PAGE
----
Joe Burrow’s rookie NFL season was already known to be over after suffering a serious knee injury in the Cincinnati Bengals’ 20-9 loss to the Washington Football Team. He acknowledged as much in a Tweet thanking fans for their support, ending with “See ya next year.”

Burrow was hurt in the third quarter upon being hit by Washington linebacker Montez Sweat and defensive lineman Jonathan Allen almost simultaneously. (Though it was Allen’s tackle attempt that presumably caused the most damage to that left knee.) The rookie needed to ride a cart off the field after the injury.

But Burrow’s left knee is reportedly even more seriously injured than the Bengals initially feared. According to ESPN’s Adam Schefter and Ben Baby, an MRI exam revealed that the quarterback tore multiple ligaments and sustained other structural issues with the injury.

With that kind of damage, it’s unlikely that Burrow will be ready to open next season for the Bengals. Depending on his recovery — and his status as the team’s franchise quarterback — it’s possible that Burrow could miss all of the 2021 campaign.

Will Cincinnati have to go with Ryan Findlay as the starting quarterback most of next season or could the team pursue a free-agent? (Veterans expected to be available include Tyrod Taylor, Ryan Fitzpatrick, Mike Glennon, Cam Newton, Jameis Winston, and Philip Rivers.)

Burrow was having a strong first professional season after being selected No. 1 overall in April’s NFL Draft out of LSU. Had he been able to finish Sunday’s game, Burrow likely would’ve notched his sixth 300-yard game, which would’ve been an NFL rookie record. He was also on pace to break Andrew Luck’s record for most passing yards (4,374) in his first season.

In his first 10 games, Burrow threw for over 300 yards five times. According to ESPN, his 2,688 passing yards were the fourth-highest total in a quarterback’s opening 10 games. (That includes the 203 yards he compiled for Week 11.) For the season, he completed 65.3 percent of his passes with 13 touchdowns and five interceptions.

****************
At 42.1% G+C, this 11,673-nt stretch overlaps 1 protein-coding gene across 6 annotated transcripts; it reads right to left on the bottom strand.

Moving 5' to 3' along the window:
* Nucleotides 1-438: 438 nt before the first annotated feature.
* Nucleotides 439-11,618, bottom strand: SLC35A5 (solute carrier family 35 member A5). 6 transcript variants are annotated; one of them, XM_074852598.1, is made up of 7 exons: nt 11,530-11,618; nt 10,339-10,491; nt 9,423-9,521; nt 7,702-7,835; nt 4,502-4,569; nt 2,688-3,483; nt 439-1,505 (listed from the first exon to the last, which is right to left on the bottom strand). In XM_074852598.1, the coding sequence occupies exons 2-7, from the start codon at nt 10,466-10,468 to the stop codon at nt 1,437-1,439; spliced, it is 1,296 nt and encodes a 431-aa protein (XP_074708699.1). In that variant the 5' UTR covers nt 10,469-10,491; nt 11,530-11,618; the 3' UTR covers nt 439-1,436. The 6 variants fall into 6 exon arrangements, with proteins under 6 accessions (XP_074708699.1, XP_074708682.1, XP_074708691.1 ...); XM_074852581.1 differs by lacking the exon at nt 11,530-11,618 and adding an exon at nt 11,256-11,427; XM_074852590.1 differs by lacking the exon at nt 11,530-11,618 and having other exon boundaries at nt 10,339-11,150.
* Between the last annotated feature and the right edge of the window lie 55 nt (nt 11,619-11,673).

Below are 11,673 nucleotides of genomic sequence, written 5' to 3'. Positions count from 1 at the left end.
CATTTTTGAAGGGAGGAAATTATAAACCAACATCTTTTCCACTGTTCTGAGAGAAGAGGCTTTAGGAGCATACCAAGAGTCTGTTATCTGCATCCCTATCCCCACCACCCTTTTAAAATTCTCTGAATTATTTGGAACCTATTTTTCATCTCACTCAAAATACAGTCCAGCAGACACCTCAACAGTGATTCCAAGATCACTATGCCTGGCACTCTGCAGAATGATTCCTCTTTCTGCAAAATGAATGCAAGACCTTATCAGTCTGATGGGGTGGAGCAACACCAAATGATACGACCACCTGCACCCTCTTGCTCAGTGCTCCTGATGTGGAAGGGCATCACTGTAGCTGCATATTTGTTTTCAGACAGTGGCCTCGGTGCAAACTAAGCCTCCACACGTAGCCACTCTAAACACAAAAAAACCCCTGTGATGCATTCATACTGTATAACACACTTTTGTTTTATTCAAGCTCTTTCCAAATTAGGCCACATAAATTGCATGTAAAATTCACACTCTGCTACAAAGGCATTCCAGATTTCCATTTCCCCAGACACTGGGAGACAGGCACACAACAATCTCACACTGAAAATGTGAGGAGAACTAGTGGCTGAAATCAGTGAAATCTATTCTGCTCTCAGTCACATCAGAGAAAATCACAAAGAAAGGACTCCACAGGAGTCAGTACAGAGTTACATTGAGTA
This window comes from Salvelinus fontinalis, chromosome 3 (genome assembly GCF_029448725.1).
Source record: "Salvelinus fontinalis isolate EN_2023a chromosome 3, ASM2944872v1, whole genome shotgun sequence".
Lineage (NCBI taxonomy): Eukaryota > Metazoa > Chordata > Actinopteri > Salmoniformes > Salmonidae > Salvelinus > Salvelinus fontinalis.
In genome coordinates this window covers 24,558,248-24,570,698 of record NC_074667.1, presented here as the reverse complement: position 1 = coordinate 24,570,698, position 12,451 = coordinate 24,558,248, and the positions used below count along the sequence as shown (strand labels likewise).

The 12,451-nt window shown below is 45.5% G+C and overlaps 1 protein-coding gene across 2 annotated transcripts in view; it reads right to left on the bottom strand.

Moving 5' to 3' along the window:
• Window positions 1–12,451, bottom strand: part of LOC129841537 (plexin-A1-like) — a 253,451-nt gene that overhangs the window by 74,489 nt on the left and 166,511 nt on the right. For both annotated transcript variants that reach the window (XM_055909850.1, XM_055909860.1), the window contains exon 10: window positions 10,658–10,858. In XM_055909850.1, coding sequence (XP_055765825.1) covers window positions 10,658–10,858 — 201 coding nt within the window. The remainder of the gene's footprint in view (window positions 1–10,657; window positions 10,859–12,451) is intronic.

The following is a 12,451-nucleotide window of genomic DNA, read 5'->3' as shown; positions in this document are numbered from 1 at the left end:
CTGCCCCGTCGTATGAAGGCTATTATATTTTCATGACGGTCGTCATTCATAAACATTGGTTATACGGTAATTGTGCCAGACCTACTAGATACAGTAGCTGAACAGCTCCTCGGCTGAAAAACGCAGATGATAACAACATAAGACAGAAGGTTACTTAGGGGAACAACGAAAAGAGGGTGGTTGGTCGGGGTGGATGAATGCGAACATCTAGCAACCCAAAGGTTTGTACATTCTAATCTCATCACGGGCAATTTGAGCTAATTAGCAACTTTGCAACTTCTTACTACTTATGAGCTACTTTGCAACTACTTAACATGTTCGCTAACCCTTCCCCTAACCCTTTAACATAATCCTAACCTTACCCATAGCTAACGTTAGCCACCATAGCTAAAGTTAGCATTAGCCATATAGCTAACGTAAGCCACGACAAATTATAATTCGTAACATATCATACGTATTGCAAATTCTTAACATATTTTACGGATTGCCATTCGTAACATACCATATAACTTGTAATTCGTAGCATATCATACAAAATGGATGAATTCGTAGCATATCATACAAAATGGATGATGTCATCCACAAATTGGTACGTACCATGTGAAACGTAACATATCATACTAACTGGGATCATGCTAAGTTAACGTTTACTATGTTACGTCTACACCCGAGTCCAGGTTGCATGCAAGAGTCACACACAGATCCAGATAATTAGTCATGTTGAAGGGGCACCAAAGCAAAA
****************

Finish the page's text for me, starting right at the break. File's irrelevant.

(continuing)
In light of Burrow’s injury, Bengals coach Zac Taylor and director of player personnel Duke Tobin will be heavily scrutinized for not investing more in the offensive line supposed to protect the rookie signal-caller. The team didn’t invest in the position during free agency or the draft.

Taylor defended his offensive line after Sunday’s game, insisting they’ve performed well despite frequent turnover (especially on the right side of the line) this season.

“Those guys have done a good job. It’s been a revolving door of players; we’re doing a great job,” said Taylor. “Joe’s done a good job moving us down the field, and we felt like we’re making a lot of progress over the last five weeks, and we’re not going to apologize for any of that.”

ESPN’s Stats & Information confirms Taylor’s contention that the line has improved since Week 6. Up until that point, Burrow was sacked more than anyone else in the league. Still, he was sacked 32 times this season, the third-highest total in the NFL this season. Burrow was also hit an additional 28 times (10th) and pressured on 89 snaps (sixth), according to Pro Football Reference.

About Ian Casselberry

Ian is a writer, editor, and podcaster. You can find his work at Awful Announcing and The Comeback. He's written for Sports Illustrated, Yahoo Sports, MLive, Bleacher Report, and SB Nation.